AN ACTOR/SHAMAN’S HARDEST JOB
(Note: I rarely send actors and animators the same craft notes, but I am doing it this month because we are living in such troubled times. I hope you will find these notes helpful. Wishing you a safe and happy new year... Hugs! —Ed)
Suppose for a moment you, an actor, are offered the role of Adam Lanza, the Newtown, Connecticut, murderer. First, would you accept it and, second, what would you do with it? How would you approach rehearsal? Where would you look for your analysis of this character?
Stay with me on this. I don’t mean to belittle the enormity of the act – it is horrendous – and I mean no disrespect to the victims or their families. But I am a teacher, and I believe there is a lesson here, not only for the actor/shaman but perhaps for society, too, as we try to deal with this act.
(There may never be a movie or play about what this person did on December 14th, but I would not bet against it. Hollywood has a way of looking for money wherever it can find it.)
So, theoretically, let’s say that you have accepted the role as probably the most daunting challenge of your career. What are you going to do? How will you proceed? Shakespeare advised that the actor’s job is “…to hold, as 'twere, the mirror up to nature; to show virtue her own feature, scorn her own image, and the very age and body of the time his form and pressure.” (Hamlet, Act 3, Scene 2) By “nature”, he meant all of human nature, 100 percent of it, the good, the bad and and the incomprehensible, which is the category under which you will find this role.
In the aftermath of the massacre, many of what I call “the explainers” are appearing on television. Some of them are telling us that “evil exists in the world,” and that Adam Lanza is merely its human face of the moment. Some suggest that “if we put God back in the classrooms” there will be no mass murders. Many explainers are placing gun control laws – or the lack of them – center stage. We are seeing on TV many diagrams of the human brain, with the anterior insular cortex (the front part) being crossed out in Mr. Lanza’s case because he evidently lacked the capacity to empathize.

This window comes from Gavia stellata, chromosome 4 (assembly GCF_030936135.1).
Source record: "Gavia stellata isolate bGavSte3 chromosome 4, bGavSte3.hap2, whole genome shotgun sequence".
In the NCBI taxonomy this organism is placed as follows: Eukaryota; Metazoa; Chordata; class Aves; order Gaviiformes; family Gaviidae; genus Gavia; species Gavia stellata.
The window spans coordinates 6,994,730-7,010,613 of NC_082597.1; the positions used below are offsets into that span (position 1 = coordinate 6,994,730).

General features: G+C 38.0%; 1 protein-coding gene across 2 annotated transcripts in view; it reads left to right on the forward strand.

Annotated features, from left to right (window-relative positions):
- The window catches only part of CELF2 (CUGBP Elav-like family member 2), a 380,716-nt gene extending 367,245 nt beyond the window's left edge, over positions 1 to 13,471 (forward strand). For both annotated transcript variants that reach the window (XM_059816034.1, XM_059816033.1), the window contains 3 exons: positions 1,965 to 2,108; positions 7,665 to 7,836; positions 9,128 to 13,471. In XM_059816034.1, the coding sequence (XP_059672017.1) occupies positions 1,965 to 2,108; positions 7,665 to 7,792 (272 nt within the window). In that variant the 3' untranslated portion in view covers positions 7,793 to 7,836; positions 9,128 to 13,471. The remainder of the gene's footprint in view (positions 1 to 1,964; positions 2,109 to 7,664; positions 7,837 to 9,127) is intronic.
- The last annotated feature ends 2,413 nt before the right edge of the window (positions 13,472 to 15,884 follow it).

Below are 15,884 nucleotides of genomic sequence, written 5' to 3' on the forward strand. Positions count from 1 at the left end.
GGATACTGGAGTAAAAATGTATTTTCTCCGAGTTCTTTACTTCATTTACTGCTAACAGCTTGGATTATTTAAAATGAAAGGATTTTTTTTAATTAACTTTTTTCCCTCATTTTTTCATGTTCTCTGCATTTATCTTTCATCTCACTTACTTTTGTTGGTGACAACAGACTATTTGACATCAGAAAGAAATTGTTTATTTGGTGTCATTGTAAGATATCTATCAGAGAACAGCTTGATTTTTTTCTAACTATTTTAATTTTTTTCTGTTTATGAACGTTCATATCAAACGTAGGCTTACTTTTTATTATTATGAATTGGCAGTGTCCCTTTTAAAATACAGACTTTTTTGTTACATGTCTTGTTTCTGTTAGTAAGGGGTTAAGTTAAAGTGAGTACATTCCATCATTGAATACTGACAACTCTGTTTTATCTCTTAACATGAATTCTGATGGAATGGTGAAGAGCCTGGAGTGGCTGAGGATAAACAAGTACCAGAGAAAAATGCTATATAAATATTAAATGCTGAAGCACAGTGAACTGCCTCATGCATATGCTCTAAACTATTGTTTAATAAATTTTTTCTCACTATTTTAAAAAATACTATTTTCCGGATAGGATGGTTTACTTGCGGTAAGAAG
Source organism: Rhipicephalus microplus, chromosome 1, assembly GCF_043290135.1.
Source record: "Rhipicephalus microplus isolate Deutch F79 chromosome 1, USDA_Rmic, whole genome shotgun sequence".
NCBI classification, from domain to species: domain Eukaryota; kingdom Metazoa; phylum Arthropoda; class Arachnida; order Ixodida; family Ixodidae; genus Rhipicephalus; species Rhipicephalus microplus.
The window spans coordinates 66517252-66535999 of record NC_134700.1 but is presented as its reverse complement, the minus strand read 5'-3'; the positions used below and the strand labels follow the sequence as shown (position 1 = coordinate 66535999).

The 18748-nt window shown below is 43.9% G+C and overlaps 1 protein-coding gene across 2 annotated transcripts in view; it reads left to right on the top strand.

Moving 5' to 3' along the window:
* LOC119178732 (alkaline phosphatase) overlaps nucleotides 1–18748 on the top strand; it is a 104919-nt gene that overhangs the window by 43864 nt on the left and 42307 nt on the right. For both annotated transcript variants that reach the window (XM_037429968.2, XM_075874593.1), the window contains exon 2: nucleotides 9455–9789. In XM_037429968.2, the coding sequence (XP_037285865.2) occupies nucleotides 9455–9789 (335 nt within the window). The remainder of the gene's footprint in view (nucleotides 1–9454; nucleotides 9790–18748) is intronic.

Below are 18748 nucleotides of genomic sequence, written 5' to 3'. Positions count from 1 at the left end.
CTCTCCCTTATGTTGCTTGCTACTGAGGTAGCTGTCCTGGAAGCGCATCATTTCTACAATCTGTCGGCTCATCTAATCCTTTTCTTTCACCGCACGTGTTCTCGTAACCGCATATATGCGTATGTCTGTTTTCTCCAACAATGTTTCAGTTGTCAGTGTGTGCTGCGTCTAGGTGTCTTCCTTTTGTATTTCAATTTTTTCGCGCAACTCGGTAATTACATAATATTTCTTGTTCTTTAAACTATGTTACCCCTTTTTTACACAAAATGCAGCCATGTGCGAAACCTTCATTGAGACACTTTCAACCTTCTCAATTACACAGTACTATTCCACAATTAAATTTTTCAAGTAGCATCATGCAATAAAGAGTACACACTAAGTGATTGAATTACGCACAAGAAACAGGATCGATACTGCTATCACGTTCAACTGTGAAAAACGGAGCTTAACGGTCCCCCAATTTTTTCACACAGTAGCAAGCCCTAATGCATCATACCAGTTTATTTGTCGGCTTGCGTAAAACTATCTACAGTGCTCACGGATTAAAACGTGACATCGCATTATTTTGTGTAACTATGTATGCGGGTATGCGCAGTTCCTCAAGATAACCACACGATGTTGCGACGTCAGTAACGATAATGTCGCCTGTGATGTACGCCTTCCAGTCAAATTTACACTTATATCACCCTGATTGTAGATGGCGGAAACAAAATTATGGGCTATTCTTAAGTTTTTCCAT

These explanations and exhibitions are helpful for people who are in despair and hoping for solace, looking for a psychic compartment where one might possibly place the purposeful massacre of young children. And rational people know that gun control should be part of any serious and strategic civic debate. Yet none of this will help you as the actor who must portray the killer. Your job is shamanistic. You have to come to your own understanding of how Adam Lanza justified his actions, and then tell the tribe what you have learned. You hold up the mirror and, if the members of the tribe can detect even the slightest reflection of themselves, you will have made a powerful contribution to our survival as a tribe.
Let’s talk about acting. We all feel slightly nauseous even thinking about what he did, and that feeling is 100 percent appropriate. We are hard-wired by nature to respond to the purposeful death of a child that way. The rest of the tribe may turn away, but the shaman does not have that option.